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January 1998

Visual Voice Pro 4.0

Artisoft, Inc.
Computer Telephony Product Group
5 Cambridge Center
Cambridge, MA 02142
Ph: 800-914-9985
Fx: 617-354-7744
Web site: www.artisoft.com

Pricing: From $795 for 2 lines to $9,995 for 96 lines. No royalties or runtime fees.

Installation:  5.0
Documentation:  3.0
Features:  5.0
Overall:  A+

Today’s CTI applications are complex and can encompass a variety of designs and interfaces with the computer systems upon which they run. Whether you need a simple auto-attendant or an elaborate IVR system, you have two choices. You can shop around for a turnkey system that comes closest to satisfying your requirements. Such a system must have sufficient customization features to allow you to tailor the system to your specifications. Your other choice is to develop a system from the ground up.

Fortunately, today’s PC technologies allow the developer to implement CTI systems that can rival the already established telephony products on the market. Using telephony and speech boards and the right application generator (appgen), a developer can quickly develop sophisticated CTI applications which are easy to maintain, scale, and customize. One of the greatest benefits of using an appgen is the freedom of developing custom CTI applications to suit specific requirements, while easily modifying the applications as requirements change.

One such app-gen, Artisoft’s Visual Voice Pro, has been around since 1993. The latest release (4.0) of Visual Voice Pro is more powerful and flexible than its predecessors. Built on the foundation of ActiveX control, Visual Voice Pro can be used in a variety of development environments such as Microsoft’s Visual Basic, Visual C++, Visual FoxPro, and Borland’s Delphi. Visual Voice Pro operates on Dialogic boards with additional support for Aculab T1 digital lines.

Our test machine was a Pentium 120 with 32 Megabytes of RAM running Windows NT Workstation. Even though Visual Voice Pro controls are ActiveX controls (which makes them compatible with several development environments), we still believe that Visual Basic is the ideal platform to use for Visual Voice Pro, since it has an easy-to-use interface ideal for quick application development. We used Visual Basic 5.0 as our development platform to test Visual Voice Pro. We installed the hardware platform for our CTI application to execute on. We used the Dialogic D/41D (donated to our labs by Dialogic through our TMC labs benefactors program) which has interfaces for up to 4 POTS connections. Installing Dialogic boards under Windows NT is a multi-step process.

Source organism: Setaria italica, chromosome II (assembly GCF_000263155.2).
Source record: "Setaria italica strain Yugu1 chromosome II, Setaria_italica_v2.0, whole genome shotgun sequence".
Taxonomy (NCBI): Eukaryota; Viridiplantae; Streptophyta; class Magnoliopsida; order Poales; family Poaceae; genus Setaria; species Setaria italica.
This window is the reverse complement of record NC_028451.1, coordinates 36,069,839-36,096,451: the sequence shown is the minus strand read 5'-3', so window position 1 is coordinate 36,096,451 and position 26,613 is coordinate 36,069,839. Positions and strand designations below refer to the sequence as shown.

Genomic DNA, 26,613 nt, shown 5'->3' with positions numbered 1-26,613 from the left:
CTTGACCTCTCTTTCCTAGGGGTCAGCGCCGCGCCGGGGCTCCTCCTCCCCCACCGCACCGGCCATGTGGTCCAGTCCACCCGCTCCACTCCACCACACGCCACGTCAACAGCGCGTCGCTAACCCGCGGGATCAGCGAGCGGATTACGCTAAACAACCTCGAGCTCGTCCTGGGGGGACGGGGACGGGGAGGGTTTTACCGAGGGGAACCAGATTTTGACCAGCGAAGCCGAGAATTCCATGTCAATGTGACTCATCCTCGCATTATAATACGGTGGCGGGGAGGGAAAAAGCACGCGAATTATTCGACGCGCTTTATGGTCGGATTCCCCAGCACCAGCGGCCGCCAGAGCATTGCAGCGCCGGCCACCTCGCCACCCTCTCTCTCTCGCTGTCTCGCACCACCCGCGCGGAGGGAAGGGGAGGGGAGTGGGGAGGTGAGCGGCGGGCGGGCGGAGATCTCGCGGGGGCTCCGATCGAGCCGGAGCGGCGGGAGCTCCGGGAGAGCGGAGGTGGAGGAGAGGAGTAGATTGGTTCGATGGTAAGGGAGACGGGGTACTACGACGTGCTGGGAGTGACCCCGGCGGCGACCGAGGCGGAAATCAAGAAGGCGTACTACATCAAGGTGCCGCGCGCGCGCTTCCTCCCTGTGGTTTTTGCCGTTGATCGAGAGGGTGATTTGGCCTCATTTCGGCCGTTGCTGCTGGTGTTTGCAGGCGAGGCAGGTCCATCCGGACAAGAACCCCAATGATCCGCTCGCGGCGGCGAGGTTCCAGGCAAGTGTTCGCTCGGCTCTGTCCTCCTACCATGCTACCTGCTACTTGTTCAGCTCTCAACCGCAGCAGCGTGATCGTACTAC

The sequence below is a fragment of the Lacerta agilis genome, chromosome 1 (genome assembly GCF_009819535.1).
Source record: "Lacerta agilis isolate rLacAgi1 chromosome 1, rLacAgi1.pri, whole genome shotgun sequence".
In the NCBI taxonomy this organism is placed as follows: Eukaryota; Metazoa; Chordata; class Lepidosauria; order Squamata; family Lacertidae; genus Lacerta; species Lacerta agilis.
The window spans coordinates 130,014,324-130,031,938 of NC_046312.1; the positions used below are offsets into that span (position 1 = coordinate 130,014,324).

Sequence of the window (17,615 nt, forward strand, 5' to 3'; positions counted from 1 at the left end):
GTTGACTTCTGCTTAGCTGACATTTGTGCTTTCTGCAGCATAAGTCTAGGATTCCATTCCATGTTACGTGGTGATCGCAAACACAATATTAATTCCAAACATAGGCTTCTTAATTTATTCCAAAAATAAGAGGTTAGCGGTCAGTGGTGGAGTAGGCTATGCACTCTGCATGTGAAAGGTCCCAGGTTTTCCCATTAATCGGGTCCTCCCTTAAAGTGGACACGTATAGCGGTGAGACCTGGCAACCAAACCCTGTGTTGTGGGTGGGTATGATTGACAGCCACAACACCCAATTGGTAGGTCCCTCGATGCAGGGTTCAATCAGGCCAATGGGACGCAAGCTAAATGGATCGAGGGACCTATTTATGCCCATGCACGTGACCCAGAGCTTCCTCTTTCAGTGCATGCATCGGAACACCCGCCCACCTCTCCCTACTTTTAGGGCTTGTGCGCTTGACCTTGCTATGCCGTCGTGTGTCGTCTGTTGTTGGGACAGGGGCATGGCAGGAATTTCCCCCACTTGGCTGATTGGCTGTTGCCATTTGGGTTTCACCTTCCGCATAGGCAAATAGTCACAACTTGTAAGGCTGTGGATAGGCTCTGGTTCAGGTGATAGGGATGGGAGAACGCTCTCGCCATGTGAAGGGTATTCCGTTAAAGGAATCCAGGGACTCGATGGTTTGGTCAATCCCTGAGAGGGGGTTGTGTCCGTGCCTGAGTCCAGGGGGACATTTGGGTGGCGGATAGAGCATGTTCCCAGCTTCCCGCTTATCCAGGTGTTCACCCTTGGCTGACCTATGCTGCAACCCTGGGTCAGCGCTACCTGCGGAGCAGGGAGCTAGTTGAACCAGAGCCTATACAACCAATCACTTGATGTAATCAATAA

First, we plugged the board into one of the available ISA slots and switched on the PC. Then from the Dialogic Drivers CD-ROM provided with Visual Voice Pro (thank you, Artisoft) we installed the drivers and configuration files for the Dialogic board. Next, we ran the Board Configuration utility from the Dialogic program group and added the D/41D board to the list of installed boards. To insure correct installation, we ran the Dialogic Diagnostics utility and chose a complete test. The diagnostics process took several minutes and produced a screen showing the results of the test (Figure 7). The board had failed the PC interrupt test. Here is where the Visual Voice Pro installation manual came to our rescue. We had lost the original documentation for the D/41D board, but the Visual Voice Pro installation manual had a good section on hardware installation which guided us to the correct DIP switch on the D/41D board to change the interrupt value. We turned the PC back on and ran the test again.

No errors were detected this time. Using the manual as our guide, we added the Streams Environment to our Windows NT network protocol list and restarted the PC. Now it was time to install the driver for our board, which we did by choosing the Service Startup Mode program from the Dialogic program group and starting the driver from this application. We then set the startup mode to Automatic so the drivers would be started automatically every time we restarted our PC. Finally, we used the multithreaded GUIbased application to test the correct operation of the board by successfully opening and closing the board channels. We connected two POTS lines to the board and concluded the hardware installation portion.